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Foreigners in Poland: migrants, immigrants and expats


Harry
20 May 2015 #1
Rather than discussing this in a thread about the diet of expats, I though this would better be discussed in a separate thread (if there's already one about this point, perhaps a mod could merge the two; if this isn't the right forum, perhaps a mod could move it).

What then in your view is the difference between a migrant and immigrant?

Migrants are not subject to immigration control; immigrants are subject to immigration control.

EXPAT: An expatriate (often shortened to expat) is a person temporarily or permanently residing in a country other than that of their citizenship.

I really don't agree with that definition. If it is accurate (and presumably you think it is, as you offer it to us), you would be an expat. But would you really call yourself an expat? I wouldn't. And if is accurate, I am also an expat, but I wouldn't dream of calling myself that anymore. I was one once, but then I realised that I'd prefer this country over my former job, so I became an immigrant instead. Now I'm not subject to immigration control, I'm a migrant. Expats leave their country to perform a specific job and once that job is done they leave the country.

Mirgants are mainly viewed in terms of itinerant Mexican fruit and vegetable pickers.

That will depend on whether you are using the word 'Mexican' to refer to Mexican citizens or Hispanic US citizens. Mexican citizens are subject to immigration control and so would be immigrants, just as you are subject to immigration control here and thus are an immigrant; Hispanic US citizens are not subject to immigration control and so would be migrants, just as I am not subject to immigration control here and thus am a migrant (although a decade and a bit ago I was an immigrant too).
Atch 16 | 3,321
20 May 2015 #2
The problem with words is that they have can have many perceived meanings, other than the literal. People interpret them differently. There's no doubt that some people are offended at being referred to as expat in a country where they have settled permanently. It implies to them that they are perceived as opportunists or usurpers, who don't really belong. In their own eyes, they now live in their adopted country and their adopted country is as dear to them as an adopted child would be. So some people are defintely hurt by being referred to as expats.
RubasznyRumcajs 5 | 488
20 May 2015 #3
migrant- either immigrant or emigrant or a member of internal migration (i.e. within the same country).
expat = emigrant (like: British expat living in PL= emigrant from Britain living in Poland).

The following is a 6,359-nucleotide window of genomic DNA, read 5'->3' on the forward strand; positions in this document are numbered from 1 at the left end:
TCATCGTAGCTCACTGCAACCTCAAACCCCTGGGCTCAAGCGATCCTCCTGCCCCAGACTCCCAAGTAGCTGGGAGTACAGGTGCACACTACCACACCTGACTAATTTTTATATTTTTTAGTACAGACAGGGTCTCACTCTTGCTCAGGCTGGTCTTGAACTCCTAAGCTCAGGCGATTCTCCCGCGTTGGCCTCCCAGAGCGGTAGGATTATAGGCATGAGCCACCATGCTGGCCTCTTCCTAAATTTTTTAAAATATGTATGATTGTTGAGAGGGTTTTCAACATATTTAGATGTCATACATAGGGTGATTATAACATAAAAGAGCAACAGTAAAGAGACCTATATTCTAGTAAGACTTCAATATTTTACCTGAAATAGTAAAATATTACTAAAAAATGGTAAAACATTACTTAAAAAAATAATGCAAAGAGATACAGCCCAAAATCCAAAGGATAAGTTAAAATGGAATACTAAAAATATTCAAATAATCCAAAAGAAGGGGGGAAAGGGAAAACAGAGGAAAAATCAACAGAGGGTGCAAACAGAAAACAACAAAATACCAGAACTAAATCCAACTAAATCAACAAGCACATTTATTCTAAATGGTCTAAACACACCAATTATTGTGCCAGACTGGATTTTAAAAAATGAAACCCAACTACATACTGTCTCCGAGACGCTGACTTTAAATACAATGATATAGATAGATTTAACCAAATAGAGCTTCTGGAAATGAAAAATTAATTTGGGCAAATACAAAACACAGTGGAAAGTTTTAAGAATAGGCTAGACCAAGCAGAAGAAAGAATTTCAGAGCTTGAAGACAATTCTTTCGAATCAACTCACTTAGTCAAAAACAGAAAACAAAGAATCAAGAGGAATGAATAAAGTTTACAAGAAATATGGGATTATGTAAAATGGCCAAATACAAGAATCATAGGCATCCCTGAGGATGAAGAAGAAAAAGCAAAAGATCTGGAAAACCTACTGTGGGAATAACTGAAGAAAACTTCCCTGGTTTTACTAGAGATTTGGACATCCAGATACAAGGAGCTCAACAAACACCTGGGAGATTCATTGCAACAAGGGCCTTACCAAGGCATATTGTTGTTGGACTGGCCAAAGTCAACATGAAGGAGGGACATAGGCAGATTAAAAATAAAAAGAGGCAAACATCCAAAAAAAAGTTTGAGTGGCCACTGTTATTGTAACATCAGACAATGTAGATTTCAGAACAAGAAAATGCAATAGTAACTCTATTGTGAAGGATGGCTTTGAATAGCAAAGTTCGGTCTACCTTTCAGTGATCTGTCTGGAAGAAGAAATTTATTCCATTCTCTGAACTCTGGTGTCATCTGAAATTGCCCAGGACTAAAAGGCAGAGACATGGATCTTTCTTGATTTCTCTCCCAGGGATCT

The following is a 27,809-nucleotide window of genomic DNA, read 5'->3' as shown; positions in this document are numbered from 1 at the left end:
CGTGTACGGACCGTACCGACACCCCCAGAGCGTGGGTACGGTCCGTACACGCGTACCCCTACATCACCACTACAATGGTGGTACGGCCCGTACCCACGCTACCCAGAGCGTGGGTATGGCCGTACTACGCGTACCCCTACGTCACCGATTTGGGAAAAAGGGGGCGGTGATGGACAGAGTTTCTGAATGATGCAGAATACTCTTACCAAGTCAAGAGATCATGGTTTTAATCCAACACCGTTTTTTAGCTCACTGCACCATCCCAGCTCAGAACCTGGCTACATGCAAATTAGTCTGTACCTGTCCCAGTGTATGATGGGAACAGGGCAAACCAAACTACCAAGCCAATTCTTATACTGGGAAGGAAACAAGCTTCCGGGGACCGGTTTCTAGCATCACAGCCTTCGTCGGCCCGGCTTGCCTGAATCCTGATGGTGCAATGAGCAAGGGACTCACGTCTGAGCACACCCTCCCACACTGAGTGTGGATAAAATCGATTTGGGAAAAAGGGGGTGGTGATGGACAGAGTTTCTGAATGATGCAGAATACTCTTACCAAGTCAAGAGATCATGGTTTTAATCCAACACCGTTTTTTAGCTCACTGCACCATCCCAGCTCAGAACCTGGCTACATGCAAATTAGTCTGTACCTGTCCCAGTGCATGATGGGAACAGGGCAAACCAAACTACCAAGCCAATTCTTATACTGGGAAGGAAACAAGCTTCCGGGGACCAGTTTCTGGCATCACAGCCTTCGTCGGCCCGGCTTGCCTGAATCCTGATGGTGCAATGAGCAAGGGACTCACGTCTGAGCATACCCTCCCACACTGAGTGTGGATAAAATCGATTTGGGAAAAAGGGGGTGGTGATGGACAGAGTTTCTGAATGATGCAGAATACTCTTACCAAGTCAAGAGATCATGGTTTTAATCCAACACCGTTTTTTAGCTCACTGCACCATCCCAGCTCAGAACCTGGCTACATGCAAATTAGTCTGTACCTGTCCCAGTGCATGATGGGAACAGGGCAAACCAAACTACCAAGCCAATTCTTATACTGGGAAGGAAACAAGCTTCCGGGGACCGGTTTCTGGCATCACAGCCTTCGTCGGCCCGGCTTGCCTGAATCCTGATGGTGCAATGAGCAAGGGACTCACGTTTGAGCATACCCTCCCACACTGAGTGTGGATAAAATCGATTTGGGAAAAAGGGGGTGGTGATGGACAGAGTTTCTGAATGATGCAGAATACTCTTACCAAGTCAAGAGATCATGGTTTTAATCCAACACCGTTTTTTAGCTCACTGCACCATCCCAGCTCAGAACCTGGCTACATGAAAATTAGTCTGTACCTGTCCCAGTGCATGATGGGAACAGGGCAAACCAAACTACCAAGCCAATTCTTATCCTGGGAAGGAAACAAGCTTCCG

it certainly doesn't sound that hard, does it?
OP Harry
20 May 2015 #4
migrant- either immigrant or emigrant or a member of internal migration (i.e. within the same country).

No: migrants are not subject to immigration controls; immigrants are not subject to immigration controls; in some places emigrants are subject to exit controls.

expat = emigrant

No: expats go to work in a specific job and leave their home country as a side effect of having that job; they are interested first and foremost in their job. Emigrants leave their home country because they want to live in another country; they are interested primarily in their country of residence.
Polonius3 1,000 | 12,446
20 May 2015 #5
Then where does the émigré fit into this picture? We talk about the Polish émigré government, émigré organisations and émigrés who stayed abroad not to forsake their Polishness but to keep the true spirit of free Poland alive. When Poland dumped communism some of them were too old and infirm to return. Are they classed as immigrants or migrants or what? Does it make any difference to the defonition whether they took on a new citizenship, retained only their Polish one or had dual or treble?
OP Harry
20 May 2015 #6
Then where does the émigré fit into this picture?

emigre / emigree = emigrant, person who wanted to leave a particular country.

Are they classed as immigrants or migrants or what?

In the USA they would be immigrants, in the UK they would be migrants (now).

Does it make any difference to the defonition whether they took on a new citizenship, retained only their Polish one or had dual or treble?

If they took US citizenship, that would make them in the US foreign-born US nationals. Dual citizenship isn't always recognised in the two nations of which one is a citizen (e.g. in Poland dual US Polish citizens must always identify themselves to Polish authorities as Polish citizens).

for .....years. (Add any other requirement to qualify as an émigré).

Years don't come into it.
An immigrant is an emigre viewed the other way round. For example, you are an emigre because you have decided to live outside the USA, you are an immigrant because you have come to live in Poland and are subject to immigration control.

A migrant is simply an immigrant who isn't subject to immigration control. Both choose to leave the place they are from in order to live in another place.
Polonius3 1,000 | 12,446
23 May 2015 #7